Generally, we live in a culture where we have the tend have a tendency to pile too many things onto our plates. This is when a “good” stress can become too much. Or in reality if you are too stressed in other areas of your life, “good” stressors tend to take a back seat. For example, when you are extremely stressed or spread thin, you feel as though you don’t have the time to plan a gathering with friends, or you don’t take a class to learn something new because it is too overwhelming to even consider. This often time is a indicator that we have too much stress in our lives.
What are some stress management activities that you can do?
#1 slow down to speed up
This one sounds a little off the wall. Take some time to reflect on what you do on a day to day basis. Do you find that you are having to take lots of time to sift through old e-mails looking for a contact because your e-mails are not organized? What about your desk? Is it cluttered with lots of piles that you typically lose things? Slowing down to speed up, is the concept of taking the time to create a system, clear out the clutter (that physically and energetically take up space). Take a day to organize your office, e-mails, notes, computer etc. once it is organized create a system so it doesn’t get cluttered again.
#2 uplug after a big project or event
There are times in life when you are going to busier than other times and coping with stress is much harder. Such as getting married, having a child, moving, a big work project, house project etc. Make sure that you create down time after the project is complete. We have a tendency to finish a project, then rather than take down time move onto the next project without missing a beat. While this may be a social or culturally value, it doesn’t allow your body to recover from the high stress and once again over time can cause adrenal exhaustion.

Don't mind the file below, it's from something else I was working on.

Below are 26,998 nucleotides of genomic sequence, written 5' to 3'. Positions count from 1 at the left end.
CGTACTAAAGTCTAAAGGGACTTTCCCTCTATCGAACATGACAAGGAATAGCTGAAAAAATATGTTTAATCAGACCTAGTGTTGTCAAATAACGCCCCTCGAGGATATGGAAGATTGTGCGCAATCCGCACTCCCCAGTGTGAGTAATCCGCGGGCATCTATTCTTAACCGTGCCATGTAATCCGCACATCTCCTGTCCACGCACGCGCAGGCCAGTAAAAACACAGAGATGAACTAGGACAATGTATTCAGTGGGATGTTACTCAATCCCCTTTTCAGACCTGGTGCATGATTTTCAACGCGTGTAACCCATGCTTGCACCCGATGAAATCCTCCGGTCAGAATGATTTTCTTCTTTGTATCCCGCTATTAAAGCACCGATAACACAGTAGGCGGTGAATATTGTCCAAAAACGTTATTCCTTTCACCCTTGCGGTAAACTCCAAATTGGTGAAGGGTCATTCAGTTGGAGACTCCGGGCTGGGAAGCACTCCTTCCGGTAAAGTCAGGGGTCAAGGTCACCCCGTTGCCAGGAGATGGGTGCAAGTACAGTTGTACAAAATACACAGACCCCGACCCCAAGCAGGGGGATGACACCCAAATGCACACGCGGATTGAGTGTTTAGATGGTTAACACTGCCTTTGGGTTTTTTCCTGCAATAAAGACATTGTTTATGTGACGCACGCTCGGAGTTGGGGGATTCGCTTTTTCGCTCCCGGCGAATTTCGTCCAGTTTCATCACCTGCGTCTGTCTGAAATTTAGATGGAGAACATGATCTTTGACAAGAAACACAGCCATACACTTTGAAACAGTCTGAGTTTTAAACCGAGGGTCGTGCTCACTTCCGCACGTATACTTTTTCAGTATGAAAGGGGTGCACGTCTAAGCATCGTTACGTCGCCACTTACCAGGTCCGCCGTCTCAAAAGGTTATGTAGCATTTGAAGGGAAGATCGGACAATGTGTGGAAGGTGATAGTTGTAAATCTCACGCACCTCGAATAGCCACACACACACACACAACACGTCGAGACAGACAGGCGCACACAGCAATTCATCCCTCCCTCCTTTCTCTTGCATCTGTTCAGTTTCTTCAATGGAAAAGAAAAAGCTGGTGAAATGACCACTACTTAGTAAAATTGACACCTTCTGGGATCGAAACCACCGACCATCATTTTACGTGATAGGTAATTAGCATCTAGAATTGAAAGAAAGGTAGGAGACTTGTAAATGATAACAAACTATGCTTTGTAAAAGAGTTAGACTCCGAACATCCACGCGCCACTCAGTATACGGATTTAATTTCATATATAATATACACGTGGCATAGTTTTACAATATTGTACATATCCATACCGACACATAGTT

#3 simply your day
Start your day with 10-15 minutes of planning and reflection. Rather than just jump into responding to e-mails and calls. Take 10 minutes to look at your schedule and write out your to do list. Determine what are the priorities and do those first. Don’t let yourself get distracted by the internet, idle chit chat, e-mails or incoming phone calls. Schedule a time each day (maybe in the mid morning and late afternoon) to return phone calls and e-mails. This will increase your efficiency and let people know these are the times that you are available.
#4 schedule down time
Like anything in life, if it is not on your schedule you won’t do it. While it is easy to put self care last on your list if you want to balance your stress levels you need to schedule down time. Schedule your doctors appointments in advance, book a monthly massage (pre-pay for them so you have the self discipline to go), figure out which weekly yoga class you will attend, schedule in time to read and write. Make sure that you have one day a week that is structure free. You are free to do whatever you choose that day. Too much structure too much of the time will overstimulate your brain.
#5 Get plenty of rest, eat good whole foods, and move!
These are some basics tenets to good health that over time have taken a back seat to over-scheduled days. The average adult needs 7-9 hours of sleep a night, try to go to bed at the same time every night and wake up a the same time. This will set your body clock.
Eat small healthy meals and snacks throughout the day. Eating often will prevent your blood sugar level from dropping and keep you alert and energized.
Take some time to move your body for 20 minutes a day. It could be gardening, going for a walk, throwing the ball with your child or dog. Get moving!
As with anything in life, coping with stress and managing your stress level is an intentional process. It will take some time to reprogram years of habits and conditioning. Taking the time to manage your health and stress today will mean that you will live a vibrant and healthy life for years to come. Click here to get more tips on the best ways to relax.